people think of veterinary medicine and the scope of
species we as veterinarians serve, I suspect dogs, cats,
horses and perhaps "food" animals top that
list. There are however many different species of
animals that people choose to care for as companions and
there are veterinarians that do indeed work with some of
these more "exotic" species. Bando would fall
into this category.
is a 3-year-old, 6½-foot snake — and not just any
kind of snake. He is a wart snake or sometimes called
elephant trunk snake. Bando’s caretaker, Randy, has
had Bando for two years, having purchased him from a
California reptile dealer.
is housed in an aquarium that is temperature-controlled
and aquatic. Bando spends almost all of his time in the
water, including feeding time. His diet consists of
goldfish and he is feed once a week. Randy reports that
Bando has had no problems in the past two years but
recently appears to have developed an issue with his
the past few weeks, Bando’s eyes have become more and
more opaque. They are now to the point where Randy
suspects Bando cannot see.
Randy thought Bando’s eyes were clouding over as they
normally do right before he sheds his skin but even
after a shed occurred, the opacity in Bando’s eyes
remained. Randy has yet to find a veterinarian to
examine Bando so he took to the internet and eventually
got me involved.
understand what might be going on with Bando’s eyes,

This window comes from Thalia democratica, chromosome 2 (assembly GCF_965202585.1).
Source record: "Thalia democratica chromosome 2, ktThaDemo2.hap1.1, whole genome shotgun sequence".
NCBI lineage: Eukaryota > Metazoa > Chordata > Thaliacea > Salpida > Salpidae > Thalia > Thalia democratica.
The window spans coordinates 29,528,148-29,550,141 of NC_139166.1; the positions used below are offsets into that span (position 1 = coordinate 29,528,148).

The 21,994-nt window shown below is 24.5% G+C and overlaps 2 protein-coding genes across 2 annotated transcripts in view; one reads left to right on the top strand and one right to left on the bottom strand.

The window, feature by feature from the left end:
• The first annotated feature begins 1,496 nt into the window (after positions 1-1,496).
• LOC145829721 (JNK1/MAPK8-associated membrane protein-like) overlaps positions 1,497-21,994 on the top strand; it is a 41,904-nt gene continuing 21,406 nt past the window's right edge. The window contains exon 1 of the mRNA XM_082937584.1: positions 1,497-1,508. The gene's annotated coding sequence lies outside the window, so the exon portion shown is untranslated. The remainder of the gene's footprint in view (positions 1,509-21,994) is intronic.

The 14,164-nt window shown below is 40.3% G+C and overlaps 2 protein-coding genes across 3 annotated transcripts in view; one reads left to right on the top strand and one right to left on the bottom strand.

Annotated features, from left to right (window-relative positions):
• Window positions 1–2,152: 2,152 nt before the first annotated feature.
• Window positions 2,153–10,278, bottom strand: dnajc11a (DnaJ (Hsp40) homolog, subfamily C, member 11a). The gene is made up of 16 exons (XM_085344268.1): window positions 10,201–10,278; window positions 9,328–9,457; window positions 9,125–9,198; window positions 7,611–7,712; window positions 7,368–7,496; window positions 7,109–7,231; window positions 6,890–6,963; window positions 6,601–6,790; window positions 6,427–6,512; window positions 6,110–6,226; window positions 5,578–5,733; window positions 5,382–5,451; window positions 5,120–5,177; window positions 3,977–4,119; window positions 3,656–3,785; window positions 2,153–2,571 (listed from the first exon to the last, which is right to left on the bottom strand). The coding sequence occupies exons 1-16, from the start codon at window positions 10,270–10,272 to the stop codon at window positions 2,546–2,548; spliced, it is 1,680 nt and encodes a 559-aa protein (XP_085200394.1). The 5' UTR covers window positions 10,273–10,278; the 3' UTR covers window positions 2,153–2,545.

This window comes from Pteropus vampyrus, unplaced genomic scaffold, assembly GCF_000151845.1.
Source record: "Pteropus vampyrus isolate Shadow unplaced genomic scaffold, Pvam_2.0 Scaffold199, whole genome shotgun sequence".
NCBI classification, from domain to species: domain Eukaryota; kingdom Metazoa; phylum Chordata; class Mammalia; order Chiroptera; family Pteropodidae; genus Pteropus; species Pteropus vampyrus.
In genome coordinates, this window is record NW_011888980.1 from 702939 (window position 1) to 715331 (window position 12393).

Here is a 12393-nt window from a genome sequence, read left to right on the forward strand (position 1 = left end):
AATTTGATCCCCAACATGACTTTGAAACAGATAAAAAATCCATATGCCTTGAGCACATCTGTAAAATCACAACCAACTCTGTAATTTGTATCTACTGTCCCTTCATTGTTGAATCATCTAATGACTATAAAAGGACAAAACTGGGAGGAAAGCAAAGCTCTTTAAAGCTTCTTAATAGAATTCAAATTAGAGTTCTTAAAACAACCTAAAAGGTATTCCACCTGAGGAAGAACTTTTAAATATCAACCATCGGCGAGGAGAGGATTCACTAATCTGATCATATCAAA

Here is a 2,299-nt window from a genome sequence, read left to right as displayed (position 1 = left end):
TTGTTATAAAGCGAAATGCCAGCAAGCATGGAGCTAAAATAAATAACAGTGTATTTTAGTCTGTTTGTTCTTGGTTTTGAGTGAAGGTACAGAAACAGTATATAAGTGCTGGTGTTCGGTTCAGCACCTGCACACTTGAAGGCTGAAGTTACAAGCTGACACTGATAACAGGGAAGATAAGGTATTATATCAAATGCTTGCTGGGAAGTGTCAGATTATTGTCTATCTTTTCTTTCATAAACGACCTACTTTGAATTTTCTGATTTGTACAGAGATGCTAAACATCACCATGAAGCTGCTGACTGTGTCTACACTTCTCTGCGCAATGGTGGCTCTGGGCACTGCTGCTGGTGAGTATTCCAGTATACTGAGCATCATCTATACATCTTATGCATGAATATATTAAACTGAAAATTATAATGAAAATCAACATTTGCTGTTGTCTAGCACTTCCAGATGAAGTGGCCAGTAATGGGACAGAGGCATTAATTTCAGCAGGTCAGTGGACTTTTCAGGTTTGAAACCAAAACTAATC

it helps to understand a bit about the natural history
of his species. For you aficionados, wart snakes belong
to the genus Acrochordus, which includes three species
of snakes. I suspect Bando is a Java wart snake because
of his large size.
snakes are native to parts of southeast Asia and spend
most of their time in water. Their diet consists of
aquatic life -- especially fish -- and they have a rough
scale pattern, which aids in gripping fish as they coil
around them when eating. In my clinical experience,
these are very rare snakes in captivity. I personally
have only worked with them in zoo collections.
are many possibilities that could cause Bando’s eye
issues. But it is my suspicion that Bando’s eye
problem is directly related to his captive environment
and, more specifically, the water he is kept in. In
their natural habitat, wart snakes live in water that is
brackish. This type of water is between fresh and salt
water in its salinity, and occurs in areas where salt
and freshwater mix.
such as the mouths of streams and rivers are prime
habitat for this snake. In captivity, it is sometimes
difficult to maintain the proper salinity of the water
in which these snakes are housed and often times people
will simply use fresh water. Overtime, this can lead to
an eye problem called corneal edema. I believe Bando has
developed corneal edema.
back in school when you learned about osmosis? It is a
term given to the movement of water across a membrane
from an area of greater concentration to an area of
the case of Bando’s eyes, the concentration of water
is higher outside the eyes than inside and the water
molecules then move across the corneal membrane into the
eyes causing the observed opacity and swelling as well.
This condition is completely fixable if addressed in a
timely manner by making sure Bando’s water is
can be done by adding a proper amount of salt mixture. I
recommend the products used for saltwater aquariums, but
at two-thirds the normal concentration. Once the
salinity is balanced, Bando’s eyes will clear as the
water that has swelled and clouded his eyes moves in the
other direction, again by osmosis, out of his eyes.
is very important to address this water change as soon
as possible otherwise, left untreated, Bando’s eyes
will become permanently damaged.